Former Enron Corp. chief financial officer Andrew S. Fastow was indicted Thursday on 78 federal counts alleging he masterminded a scheme to artificially inflate the bankrupt energy companys profits.
The indictment, returned by a grand jury in Houston and released in Washington by the U.S. Justice Department, is essentially a formal restatement of a criminal complaint brought earlier this month.
But the indictment is notable for the sheer number of charges, which include fraud, money-laundering, conspiracy and one count of obstruction of justice not included in the original complaint.
If convicted, Fastow faces hundreds of years in jail and millions of dollars in fines.
Fastow, 40, is free on $5 million bond in Houston and faces a Nov. 6 arraignment on the charges. He is the highest-ranking Enron official to be charged in the federal probe.
Deputy Attorney General Larry Thompson, head of the Bush administration's corporate fraud task force, said the indictment does not end the investigation into Fastow.
He added that federal officials "will use every appropriate measure to recover the ill-gotten gains of these corporate schemers."
Enron, No. 7 on the Fortune 500 list two years ago, filed for bankruptcy last year after revealing a $618 million loss and eliminating $1.2 billion in shareholder equity.
Prosecutors say Fastow and others created a scheme to defraud Enron and its shareholders through transactions with off-the-books partnerships that made the company look more profitable than it was.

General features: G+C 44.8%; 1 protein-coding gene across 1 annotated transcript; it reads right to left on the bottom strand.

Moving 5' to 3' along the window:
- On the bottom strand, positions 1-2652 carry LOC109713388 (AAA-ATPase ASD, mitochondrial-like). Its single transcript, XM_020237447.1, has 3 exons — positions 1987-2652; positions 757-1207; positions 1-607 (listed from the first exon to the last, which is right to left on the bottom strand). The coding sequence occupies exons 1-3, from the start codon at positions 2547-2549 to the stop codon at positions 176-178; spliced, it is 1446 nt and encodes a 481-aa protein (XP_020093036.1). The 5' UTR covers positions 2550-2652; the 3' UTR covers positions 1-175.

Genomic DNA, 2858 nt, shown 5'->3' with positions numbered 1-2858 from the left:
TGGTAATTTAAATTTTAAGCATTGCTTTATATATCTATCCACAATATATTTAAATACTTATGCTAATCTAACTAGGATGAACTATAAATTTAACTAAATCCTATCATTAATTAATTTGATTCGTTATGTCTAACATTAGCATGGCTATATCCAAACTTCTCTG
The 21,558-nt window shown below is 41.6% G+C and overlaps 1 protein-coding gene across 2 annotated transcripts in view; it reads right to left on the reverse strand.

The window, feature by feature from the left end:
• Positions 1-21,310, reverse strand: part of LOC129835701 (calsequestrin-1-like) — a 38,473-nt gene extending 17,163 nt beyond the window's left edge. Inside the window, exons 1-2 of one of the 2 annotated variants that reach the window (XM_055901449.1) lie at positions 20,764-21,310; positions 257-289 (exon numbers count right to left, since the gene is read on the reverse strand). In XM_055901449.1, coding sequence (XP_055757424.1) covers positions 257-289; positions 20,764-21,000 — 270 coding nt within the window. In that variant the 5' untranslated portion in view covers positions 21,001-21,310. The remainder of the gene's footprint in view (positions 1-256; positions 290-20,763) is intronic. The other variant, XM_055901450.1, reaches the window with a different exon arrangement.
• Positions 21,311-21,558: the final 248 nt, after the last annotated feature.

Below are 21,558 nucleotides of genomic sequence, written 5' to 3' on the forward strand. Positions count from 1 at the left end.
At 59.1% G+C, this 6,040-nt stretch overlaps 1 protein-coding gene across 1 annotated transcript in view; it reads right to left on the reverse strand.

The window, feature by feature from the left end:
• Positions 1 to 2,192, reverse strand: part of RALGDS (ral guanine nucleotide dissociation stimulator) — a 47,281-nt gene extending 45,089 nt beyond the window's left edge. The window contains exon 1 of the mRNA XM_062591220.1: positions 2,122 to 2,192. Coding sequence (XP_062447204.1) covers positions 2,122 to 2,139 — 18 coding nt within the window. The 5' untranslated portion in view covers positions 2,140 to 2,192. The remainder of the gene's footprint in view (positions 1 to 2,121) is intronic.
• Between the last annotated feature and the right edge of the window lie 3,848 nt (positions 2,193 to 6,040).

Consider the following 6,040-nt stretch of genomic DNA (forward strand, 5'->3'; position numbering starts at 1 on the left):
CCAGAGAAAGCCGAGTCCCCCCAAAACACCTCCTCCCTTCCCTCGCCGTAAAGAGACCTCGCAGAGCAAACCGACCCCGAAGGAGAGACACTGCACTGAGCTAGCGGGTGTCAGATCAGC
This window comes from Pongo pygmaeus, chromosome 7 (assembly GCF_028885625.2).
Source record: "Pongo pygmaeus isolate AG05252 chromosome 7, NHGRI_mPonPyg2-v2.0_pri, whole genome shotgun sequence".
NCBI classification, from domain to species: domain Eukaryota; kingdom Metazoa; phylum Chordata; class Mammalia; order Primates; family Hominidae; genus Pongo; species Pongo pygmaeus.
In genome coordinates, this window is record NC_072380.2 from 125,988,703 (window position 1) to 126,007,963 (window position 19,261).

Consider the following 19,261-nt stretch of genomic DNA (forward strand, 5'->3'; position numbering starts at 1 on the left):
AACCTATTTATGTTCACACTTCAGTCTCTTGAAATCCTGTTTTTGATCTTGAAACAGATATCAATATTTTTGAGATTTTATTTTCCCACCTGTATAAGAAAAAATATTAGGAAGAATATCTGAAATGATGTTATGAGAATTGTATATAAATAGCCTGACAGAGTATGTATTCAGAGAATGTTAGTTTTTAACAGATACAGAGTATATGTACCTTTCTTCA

Fastow also enriched himself, prosecutors say, by an estimated $30 million by using the entities to get kickbacks through family members who were investors and by siphoning off income that should have gone to others.
Maximum penalties for the each of the multiple charges against Fastow include 20 years for money-laundering, 10 years for wire fraud and five years for conspiracy. Fastow also faces several million dollars in fines.
Fastow is the most prominent Enron figure targeted so far by the Justice Department. Prosecutors are expected to pressure him to find out what he might say about his former colleagues, including former Enron chairman Kenneth L. Lay and former chief executive Jeffrey K. Skilling.
Fastows attorneys have said his work had the full approval of top Enron executives and that Fastow did not believe he committed any crimes.
Federal prosecutors say that beginning in 1997, Fastow created complex "special purpose entities" that kept poorly performing assets off Enrons balance sheets and falsely manufactured earnings, making the energy trading giant appear more financially sound than it truly was.
Four of the partnerships were detailed in federal court papers: